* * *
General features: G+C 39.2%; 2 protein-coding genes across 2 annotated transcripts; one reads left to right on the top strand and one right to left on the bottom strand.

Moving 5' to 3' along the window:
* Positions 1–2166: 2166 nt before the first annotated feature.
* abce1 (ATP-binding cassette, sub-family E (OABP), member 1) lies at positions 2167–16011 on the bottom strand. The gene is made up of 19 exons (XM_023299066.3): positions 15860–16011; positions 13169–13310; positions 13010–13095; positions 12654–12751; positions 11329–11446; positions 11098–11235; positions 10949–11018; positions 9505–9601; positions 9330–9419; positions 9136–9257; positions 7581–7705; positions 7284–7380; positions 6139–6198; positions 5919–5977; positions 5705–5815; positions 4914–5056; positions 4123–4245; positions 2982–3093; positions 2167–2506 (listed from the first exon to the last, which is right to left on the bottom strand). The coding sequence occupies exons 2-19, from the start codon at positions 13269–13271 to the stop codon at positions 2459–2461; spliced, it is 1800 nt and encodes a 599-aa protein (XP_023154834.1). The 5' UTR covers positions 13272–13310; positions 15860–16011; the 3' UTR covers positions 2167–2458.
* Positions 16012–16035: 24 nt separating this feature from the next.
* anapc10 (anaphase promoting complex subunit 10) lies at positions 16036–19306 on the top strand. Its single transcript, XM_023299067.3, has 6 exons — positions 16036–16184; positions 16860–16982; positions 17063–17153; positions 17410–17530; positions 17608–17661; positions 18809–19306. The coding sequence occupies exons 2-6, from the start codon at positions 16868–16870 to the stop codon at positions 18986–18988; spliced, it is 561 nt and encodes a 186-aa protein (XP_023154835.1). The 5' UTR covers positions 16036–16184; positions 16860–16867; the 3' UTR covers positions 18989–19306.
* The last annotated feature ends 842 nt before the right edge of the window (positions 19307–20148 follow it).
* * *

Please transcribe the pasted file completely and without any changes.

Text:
General features: G+C 39.2%; 2 protein-coding genes across 2 annotated transcripts; one reads left to right on the top strand and one right to left on the bottom strand.

Moving 5' to 3' along the window:
* Positions 1–2166: 2166 nt before the first annotated feature.
* abce1 (ATP-binding cassette, sub-family E (OABP), member 1) lies at positions 2167–16011 on the bottom strand. The gene is made up of 19 exons (XM_023299066.3): positions 15860–16011; positions 13169–13310; positions 13010–13095; positions 12654–12751; positions 11329–11446; positions 11098–11235; positions 10949–11018; positions 9505–9601; positions 9330–9419; positions 9136–9257; positions 7581–7705; positions 7284–7380; positions 6139–6198; positions 5919–5977; positions 5705–5815; positions 4914–5056; positions 4123–4245; positions 2982–3093; positions 2167–2506 (listed from the first exon to the last, which is right to left on the bottom strand). The coding sequence occupies exons 2-19, from the start codon at positions 13269–13271 to the stop codon at positions 2459–2461; spliced, it is 1800 nt and encodes a 599-aa protein (XP_023154834.1). The 5' UTR covers positions 13272–13310; positions 15860–16011; the 3' UTR covers positions 2167–2458.
* Positions 16012–16035: 24 nt separating this feature from the next.
* anapc10 (anaphase promoting complex subunit 10) lies at positions 16036–19306 on the top strand. Its single transcript, XM_023299067.3, has 6 exons — positions 16036–16184; positions 16860–16982; positions 17063–17153; positions 17410–17530; positions 17608–17661; positions 18809–19306. The coding sequence occupies exons 2-6, from the start codon at positions 16868–16870 to the stop codon at positions 18986–18988; spliced, it is 561 nt and encodes a 186-aa protein (XP_023154835.1). The 5' UTR covers positions 16036–16184; positions 16860–16867; the 3' UTR covers positions 18989–19306.
* The last annotated feature ends 842 nt before the right edge of the window (positions 19307–20148 follow it).